You are never going to stop being the primary audience. So put down the blunderbuss and throw the rest of the world some scraps from your table.

Sixth; saying you’re revolted, disgusted, angry that people are criticising such-and-such, that is a rhetorical trick that doesn’t work any more. “You’re offended by this art? Well I am literally vomiting with outrage that you would criticise my right to enjoy it! I’m sure if you had your way I would be flayed alive in the street, and that makes you no better than Jeffrey Dahmer”.

I know you learned this trick from actual minorities, the actually maligned with actual reasons to be outraged, and I know you’ve got some good mileage out of it, but you can’t be the majority and claim to be oppressed. Real life is not Fox News. Breathe in, breathe out.

(“You did not tell me to breathe in again; clearly you want me to suffocate, which is so typical of you liberal elites, always pretending to be tolerant and then trying to suffocate people who disagree with you!”)

And seventh; you’re right that we should all take some responsibility for how our culture shapes us. But if you grew up watching cartoons and never became a Thundercat, that doesn’t merit much applause. If you grew up watching cartoons with largely male ensembles and only limited roles for women, you may want to consider if that experience has contributed to your attitudes in any way.

I hope these notes have helped you to contextualise your feelings. 

Yours sincerely, et cetera.

catwoman guillem march dc comics superheroes cover art comics important sexism feminism
thedailywhat:

Heartwarming Tearjerker of the Day: Four-year-old comic book fan Anthony Smith is deaf in his right ear and has hearing damage in his left. He also refused to wear his hearing aid (which he calls “Blue Ear” because it is blue), because “superheroes don’t wear hearing aids.” So in a long-shot attempt to help her son, Anthony’s mom emailed Marvel for ideas.
“She didn’t know a specific person to write to here at Marvel, and even figured it might get caught in our spam filters, but she sent it in anyway, because that’s the kind of great parent Christina is,” said Marvel editor Bill Rosemann. “And it was her inspiring effort to help her son that touched so many of us here. As a fellow parent of a toddler, I can understand where she’s coming from, so I forwarded the email around the rest of Editorial, asking what we could do to help, and like when Cap yells, ‘Avengers Assemble,’ the gang leapt into action.”
Not only did Anthony receive an image of the superhero Hawkeye, who lost 80 percent of his hearing back in the ’80s and wore hearing aids — Anthony also received a drawing of a brand-new superhero: “Blue Ear.”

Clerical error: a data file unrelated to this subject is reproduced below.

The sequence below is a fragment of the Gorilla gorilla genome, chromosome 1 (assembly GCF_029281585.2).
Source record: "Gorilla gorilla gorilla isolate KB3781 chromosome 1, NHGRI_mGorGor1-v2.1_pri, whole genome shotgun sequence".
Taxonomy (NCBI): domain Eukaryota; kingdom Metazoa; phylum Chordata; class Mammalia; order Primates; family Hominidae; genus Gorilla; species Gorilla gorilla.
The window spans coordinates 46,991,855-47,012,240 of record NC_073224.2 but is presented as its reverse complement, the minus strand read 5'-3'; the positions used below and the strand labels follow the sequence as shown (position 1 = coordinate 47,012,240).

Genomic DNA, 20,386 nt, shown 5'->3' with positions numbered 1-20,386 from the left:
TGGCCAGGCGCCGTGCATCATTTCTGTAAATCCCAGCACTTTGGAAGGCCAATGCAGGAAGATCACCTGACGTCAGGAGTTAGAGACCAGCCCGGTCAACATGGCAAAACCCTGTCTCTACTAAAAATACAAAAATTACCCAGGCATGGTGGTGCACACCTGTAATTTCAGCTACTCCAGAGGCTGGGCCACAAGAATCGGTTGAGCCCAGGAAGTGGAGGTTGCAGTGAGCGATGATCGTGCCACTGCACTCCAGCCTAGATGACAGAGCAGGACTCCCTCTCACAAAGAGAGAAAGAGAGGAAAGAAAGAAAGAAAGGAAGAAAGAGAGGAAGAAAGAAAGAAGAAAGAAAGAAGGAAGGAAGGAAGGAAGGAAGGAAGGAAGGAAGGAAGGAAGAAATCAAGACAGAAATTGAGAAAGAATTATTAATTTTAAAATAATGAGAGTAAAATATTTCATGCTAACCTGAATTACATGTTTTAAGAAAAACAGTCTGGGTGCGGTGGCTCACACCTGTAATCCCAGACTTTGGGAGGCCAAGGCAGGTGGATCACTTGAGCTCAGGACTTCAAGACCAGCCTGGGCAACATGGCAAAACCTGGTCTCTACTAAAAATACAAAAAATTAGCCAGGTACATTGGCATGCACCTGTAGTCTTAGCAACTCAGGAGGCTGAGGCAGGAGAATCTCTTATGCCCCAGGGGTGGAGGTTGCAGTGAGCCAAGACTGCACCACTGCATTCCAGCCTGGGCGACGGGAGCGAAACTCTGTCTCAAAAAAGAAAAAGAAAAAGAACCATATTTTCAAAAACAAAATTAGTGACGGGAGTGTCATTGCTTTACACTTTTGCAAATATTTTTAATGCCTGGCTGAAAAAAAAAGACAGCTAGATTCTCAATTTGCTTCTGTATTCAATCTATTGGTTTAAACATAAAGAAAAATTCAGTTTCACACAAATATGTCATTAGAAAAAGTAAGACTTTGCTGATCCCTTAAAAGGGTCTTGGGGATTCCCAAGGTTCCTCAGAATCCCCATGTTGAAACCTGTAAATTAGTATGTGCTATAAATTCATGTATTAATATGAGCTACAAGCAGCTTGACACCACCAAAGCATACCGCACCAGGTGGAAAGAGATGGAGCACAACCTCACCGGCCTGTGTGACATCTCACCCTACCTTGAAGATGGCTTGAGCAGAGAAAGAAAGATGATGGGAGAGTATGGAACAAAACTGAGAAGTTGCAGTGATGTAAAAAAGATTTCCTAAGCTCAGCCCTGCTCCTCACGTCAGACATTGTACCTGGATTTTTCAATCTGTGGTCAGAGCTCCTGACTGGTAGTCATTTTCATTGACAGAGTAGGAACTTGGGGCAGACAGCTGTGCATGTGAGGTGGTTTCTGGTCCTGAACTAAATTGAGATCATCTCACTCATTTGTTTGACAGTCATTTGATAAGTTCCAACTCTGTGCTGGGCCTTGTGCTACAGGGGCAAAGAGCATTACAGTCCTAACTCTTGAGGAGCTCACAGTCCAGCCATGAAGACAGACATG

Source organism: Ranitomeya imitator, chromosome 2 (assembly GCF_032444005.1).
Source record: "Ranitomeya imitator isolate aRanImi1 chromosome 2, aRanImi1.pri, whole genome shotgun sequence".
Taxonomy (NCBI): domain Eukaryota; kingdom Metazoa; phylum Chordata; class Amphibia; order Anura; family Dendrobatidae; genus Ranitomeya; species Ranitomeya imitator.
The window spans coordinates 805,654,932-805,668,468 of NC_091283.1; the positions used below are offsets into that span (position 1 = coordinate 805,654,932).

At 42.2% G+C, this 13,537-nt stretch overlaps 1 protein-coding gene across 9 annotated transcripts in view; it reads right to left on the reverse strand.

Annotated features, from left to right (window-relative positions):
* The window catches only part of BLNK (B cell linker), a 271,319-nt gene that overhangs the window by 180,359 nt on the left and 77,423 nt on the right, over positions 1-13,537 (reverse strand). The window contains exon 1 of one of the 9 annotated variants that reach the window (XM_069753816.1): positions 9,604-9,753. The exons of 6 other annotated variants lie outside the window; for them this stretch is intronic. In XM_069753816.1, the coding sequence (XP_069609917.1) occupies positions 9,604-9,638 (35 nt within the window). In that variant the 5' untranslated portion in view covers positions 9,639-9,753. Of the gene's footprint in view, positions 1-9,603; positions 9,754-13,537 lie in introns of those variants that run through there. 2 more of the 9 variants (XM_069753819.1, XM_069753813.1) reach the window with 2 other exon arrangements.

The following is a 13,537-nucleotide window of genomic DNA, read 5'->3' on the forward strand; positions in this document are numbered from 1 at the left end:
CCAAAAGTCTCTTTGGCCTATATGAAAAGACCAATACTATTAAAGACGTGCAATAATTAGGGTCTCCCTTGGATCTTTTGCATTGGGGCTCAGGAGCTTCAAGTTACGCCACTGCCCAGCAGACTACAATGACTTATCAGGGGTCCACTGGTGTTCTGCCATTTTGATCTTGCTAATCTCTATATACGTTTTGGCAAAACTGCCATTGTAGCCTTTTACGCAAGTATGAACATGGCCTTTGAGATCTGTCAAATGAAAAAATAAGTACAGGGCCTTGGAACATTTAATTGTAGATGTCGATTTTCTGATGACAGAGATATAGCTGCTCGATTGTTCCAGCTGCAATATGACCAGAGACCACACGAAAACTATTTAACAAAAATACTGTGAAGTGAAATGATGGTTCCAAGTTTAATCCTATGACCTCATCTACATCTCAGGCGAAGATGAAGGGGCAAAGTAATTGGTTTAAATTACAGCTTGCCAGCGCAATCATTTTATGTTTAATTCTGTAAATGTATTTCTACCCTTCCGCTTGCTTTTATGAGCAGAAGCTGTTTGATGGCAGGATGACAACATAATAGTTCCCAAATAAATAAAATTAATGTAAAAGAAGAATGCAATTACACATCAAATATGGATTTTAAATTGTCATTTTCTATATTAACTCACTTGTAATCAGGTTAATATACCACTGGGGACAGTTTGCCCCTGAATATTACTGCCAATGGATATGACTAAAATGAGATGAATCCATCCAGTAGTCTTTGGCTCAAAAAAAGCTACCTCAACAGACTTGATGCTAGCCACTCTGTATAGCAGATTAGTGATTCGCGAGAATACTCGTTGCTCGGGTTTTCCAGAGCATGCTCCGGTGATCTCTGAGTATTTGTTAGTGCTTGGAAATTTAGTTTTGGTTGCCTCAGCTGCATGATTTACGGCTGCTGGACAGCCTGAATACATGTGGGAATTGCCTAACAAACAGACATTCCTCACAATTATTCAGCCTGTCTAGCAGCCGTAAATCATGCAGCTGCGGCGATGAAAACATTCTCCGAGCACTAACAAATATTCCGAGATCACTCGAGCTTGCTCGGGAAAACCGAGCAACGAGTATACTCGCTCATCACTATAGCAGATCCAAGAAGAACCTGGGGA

Now, with his hearing aid back in, Anthony is able to “fight battles and help people.” His preschool, for hearing-impaired kids, recently hosted a superhero week to inspire the students to overcome their limitations.
DON’T miss the video. It’s the best thing you’ll see all day.
[death+taxes / robot6]

thedailywhat:

Heartwarming Tearjerker of the Day: Four-year-old comic book fan Anthony Smith is deaf in his right ear and has hearing damage in his left. He also refused to wear his hearing aid (which he calls “Blue Ear” because it is blue), because “superheroes don’t wear hearing aids.” So in a long-shot attempt to help her son, Anthony’s mom emailed Marvel for ideas.

“She didn’t know a specific person to write to here at Marvel, and even figured it might get caught in our spam filters, but she sent it in anyway, because that’s the kind of great parent Christina is,” said Marvel editor Bill Rosemann. “And it was her inspiring effort to help her son that touched so many of us here. As a fellow parent of a toddler, I can understand where she’s coming from, so I forwarded the email around the rest of Editorial, asking what we could do to help, and like when Cap yells, ‘Avengers Assemble,’ the gang leapt into action.”

Not only did Anthony receive an image of the superhero Hawkeye, who lost 80 percent of his hearing back in the ’80s and wore hearing aids — Anthony also received a drawing of a brand-new superhero: “Blue Ear.”

Now, with his hearing aid back in, Anthony is able to “fight battles and help people.” His preschool, for hearing-impaired kids, recently hosted a superhero week to inspire the students to overcome their limitations.

DON’T miss the video. It’s the best thing you’ll see all day.

[death+taxes / robot6]

(Source: thedailywhat)

comics marvel the best superheroes
"